Population-Based Assessment of the Long-term Risk of Seizures in Survivors of Stroke

Alexander E. Merkler, MD; Gino Gialdini, MD; Michael P. Lerario, MD; Neal S. Parikh, MD; Nicholas A. Morris, MD; Benjamin Kummer, MD; Lauren Dunn, MD; Michael E. Reznik, MD; Santosh B. Murthy, MD, MPH; Babak B. Navi, MD, MS; Zachary M. Grinspan, MD, MS; Costantino Iadecola, MD; Hooman Kamel, MD


Stroke. 2018;49(6):1319-1324. 

In This Article

Abstract and Introduction


Background and Purpose: We sought to determine the long-term risk of seizures after stroke according to age, sex, race, and stroke subtype.

Methods: We performed a retrospective cohort study using administrative claims from 2 complementary patient data sets. First, we analyzed data from all emergency department visits and hospitalizations in California, Florida, and New York from 2005 to 2013. Second, we evaluated inpatient and outpatient claims from a nationally representative 5% random sample of Medicare beneficiaries. Our cohort consisted of all adults at the time of acute stroke hospitalization without a prior history of seizures. Our outcome was seizure occurring after hospital discharge for stroke. Poisson regression and demographic data were used to calculate age-, sex-, and race-standardized incidence rate ratios (IRR).

Results: Among 777 276 patients in the multistate cohort, the annual incidence of seizures was 1.68% (95% confidence interval [CI], 1.67%–1.70%) after stroke versus 0.15% (95% CI, 0.15%–0.15%) among the general population (IRR, 7.3; 95% CI, 7.3–7.4). By 8 years, the cumulative rate of any emergency department visit or hospitalization for seizure was 9.27% (95% CI, 9.16%–9.38%) after stroke versus 1.21% (95% CI, 1.21%–1.22%) in the general population. Stroke was more strongly associated with a subsequent seizure among patients <65 years of age (IRR, 12.0; 95% CI, 11.9–12.2) than in patients ≥65 years of age (IRR, 5.5; 95% CI, 5.4–5.5) and in the multistate analysis, the association between stroke and seizure was stronger among nonwhite patients (IRR, 11.0; 95% CI, 10.8–11.2) than among white patients (IRR, 7.3; 95% CI, 7.2–7.4). Risks were especially elevated after intracerebral hemorrhage (IRR, 13.3; 95% CI, 13.0–13.6) and subarachnoid hemorrhage (IRR, 13.2; 95% CI, 12.8–13.7). Our study of Medicare beneficiaries confirmed these findings.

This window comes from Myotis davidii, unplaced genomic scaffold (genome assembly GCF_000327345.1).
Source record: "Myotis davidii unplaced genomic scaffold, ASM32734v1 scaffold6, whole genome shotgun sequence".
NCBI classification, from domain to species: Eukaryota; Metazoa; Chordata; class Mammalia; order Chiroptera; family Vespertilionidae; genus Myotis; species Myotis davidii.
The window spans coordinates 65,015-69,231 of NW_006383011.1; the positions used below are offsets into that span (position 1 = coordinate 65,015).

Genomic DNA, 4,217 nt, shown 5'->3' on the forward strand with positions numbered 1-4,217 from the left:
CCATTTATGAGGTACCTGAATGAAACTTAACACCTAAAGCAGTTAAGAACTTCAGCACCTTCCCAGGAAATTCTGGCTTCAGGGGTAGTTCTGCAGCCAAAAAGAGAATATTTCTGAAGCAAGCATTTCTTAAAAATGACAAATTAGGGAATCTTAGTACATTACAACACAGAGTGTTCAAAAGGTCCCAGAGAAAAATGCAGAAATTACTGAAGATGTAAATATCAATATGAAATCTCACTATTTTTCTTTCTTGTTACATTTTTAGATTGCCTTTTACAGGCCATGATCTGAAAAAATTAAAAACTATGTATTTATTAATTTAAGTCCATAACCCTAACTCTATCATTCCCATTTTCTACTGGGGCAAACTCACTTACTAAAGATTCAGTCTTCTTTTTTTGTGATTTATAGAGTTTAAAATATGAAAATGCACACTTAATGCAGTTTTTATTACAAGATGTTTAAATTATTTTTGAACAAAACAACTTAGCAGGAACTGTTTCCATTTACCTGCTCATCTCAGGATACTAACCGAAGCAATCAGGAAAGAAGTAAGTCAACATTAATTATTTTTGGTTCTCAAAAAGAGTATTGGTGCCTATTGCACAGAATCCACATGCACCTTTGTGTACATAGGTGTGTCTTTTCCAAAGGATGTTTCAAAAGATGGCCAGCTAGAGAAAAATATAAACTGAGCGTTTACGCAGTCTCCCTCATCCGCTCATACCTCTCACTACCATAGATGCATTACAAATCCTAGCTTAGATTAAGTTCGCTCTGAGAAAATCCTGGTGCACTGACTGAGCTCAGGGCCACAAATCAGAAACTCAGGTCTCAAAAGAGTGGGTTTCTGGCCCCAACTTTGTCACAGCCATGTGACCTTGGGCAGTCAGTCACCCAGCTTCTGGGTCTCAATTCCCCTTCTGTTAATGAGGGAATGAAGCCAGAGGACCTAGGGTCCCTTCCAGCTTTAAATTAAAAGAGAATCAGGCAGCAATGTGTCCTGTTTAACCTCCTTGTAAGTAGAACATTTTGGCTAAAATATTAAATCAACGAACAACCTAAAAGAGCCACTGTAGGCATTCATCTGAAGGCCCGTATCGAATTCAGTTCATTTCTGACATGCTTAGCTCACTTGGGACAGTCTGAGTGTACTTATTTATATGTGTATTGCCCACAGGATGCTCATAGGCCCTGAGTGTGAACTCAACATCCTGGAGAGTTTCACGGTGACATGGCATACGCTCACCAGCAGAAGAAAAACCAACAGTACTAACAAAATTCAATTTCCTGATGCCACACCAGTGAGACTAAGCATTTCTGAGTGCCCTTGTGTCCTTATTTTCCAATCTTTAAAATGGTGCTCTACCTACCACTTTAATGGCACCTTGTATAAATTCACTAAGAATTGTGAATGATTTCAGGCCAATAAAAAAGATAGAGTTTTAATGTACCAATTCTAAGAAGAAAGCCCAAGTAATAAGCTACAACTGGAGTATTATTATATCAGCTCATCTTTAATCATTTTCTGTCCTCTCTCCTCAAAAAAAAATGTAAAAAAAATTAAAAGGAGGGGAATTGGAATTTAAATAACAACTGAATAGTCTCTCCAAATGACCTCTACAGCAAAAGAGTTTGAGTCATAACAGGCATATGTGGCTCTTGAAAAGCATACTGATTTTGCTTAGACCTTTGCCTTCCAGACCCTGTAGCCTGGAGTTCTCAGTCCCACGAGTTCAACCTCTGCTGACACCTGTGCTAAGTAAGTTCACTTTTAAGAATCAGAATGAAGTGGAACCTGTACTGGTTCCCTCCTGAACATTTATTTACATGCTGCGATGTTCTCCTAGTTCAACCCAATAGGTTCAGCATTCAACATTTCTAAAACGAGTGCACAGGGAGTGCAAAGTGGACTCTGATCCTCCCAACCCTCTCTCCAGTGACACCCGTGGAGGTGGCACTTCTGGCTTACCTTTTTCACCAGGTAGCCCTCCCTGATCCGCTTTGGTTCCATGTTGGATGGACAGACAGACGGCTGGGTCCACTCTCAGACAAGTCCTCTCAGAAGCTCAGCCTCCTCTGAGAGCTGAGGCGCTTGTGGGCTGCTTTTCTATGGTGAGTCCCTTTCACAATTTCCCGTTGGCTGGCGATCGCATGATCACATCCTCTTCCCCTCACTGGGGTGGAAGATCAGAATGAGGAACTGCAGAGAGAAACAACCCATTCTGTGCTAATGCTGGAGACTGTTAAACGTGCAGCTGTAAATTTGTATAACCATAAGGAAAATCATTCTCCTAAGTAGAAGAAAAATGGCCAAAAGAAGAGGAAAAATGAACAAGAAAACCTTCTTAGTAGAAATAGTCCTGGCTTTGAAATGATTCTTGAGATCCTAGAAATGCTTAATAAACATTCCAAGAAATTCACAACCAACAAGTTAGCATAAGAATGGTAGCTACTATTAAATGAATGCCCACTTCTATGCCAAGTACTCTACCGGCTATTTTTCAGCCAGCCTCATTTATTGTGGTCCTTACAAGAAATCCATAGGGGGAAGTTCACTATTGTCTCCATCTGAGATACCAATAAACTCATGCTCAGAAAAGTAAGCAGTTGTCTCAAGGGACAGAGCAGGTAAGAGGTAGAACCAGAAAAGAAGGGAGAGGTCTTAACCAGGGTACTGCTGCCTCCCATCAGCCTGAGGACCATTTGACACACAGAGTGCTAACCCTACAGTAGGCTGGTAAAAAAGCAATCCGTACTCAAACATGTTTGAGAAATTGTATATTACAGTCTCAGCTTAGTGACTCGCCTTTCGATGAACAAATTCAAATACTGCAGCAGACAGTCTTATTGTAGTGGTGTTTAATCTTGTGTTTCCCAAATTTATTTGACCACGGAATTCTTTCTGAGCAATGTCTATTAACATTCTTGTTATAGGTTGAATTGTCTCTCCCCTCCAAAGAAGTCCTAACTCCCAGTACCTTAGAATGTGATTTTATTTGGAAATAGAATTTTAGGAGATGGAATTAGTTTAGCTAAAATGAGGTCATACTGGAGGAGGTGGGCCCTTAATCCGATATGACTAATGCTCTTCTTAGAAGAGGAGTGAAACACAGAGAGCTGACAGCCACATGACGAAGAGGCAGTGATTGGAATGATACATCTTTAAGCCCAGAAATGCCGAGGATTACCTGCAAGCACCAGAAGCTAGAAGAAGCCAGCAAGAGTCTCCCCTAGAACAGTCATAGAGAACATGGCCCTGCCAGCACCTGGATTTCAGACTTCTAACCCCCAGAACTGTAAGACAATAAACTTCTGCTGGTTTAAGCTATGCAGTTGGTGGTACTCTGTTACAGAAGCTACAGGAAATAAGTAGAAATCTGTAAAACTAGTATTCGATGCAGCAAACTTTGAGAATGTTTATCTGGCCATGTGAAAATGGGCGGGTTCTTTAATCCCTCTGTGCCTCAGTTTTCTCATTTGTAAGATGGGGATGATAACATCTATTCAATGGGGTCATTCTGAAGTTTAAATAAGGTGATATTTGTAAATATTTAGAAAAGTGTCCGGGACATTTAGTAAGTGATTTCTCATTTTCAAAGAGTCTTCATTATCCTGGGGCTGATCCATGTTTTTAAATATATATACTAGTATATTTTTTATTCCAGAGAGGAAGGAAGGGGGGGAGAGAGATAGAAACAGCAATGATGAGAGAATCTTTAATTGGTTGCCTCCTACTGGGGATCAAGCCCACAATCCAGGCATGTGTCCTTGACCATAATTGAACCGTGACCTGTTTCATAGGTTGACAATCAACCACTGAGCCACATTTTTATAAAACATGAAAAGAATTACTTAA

Conclusions: Almost 10% of patients with stroke will develop seizures within a decade. Hemorrhagic stroke, nonwhite race, and younger age seem to confer the greatest risk of developing seizures.


Stroke occurs in ≈800 000 people annually in the United States and is a leading cause of long-term disability.[1] Seizures commonly occur after stroke and are associated with increased mortality, higher odds of functional decline, and an overall lower quality of life.[2–9] Based on previous population-based studies, estimates of the overall rate of poststroke seizures vary from 2.6% to 13.5%.[2,10–16] It is well-known that seizures can occur in the setting of acute stroke, but the long-term risk of seizures in survivors of stroke remains unclear. Furthermore, although previous studies have suggested a higher risk of seizures after hemorrhagic stroke compared with ischemic stroke, the long-term risk of seizures has not been rigorously assessed by stroke subtype or demographic characteristics.[2,12–14,16–18] We, therefore, designed this study to evaluate the long-term risk of seizures according to age, sex, race, and stroke subtype in patients free of seizures before stroke hospitalization in 2 large, nationally representative cohorts of patients in the United States.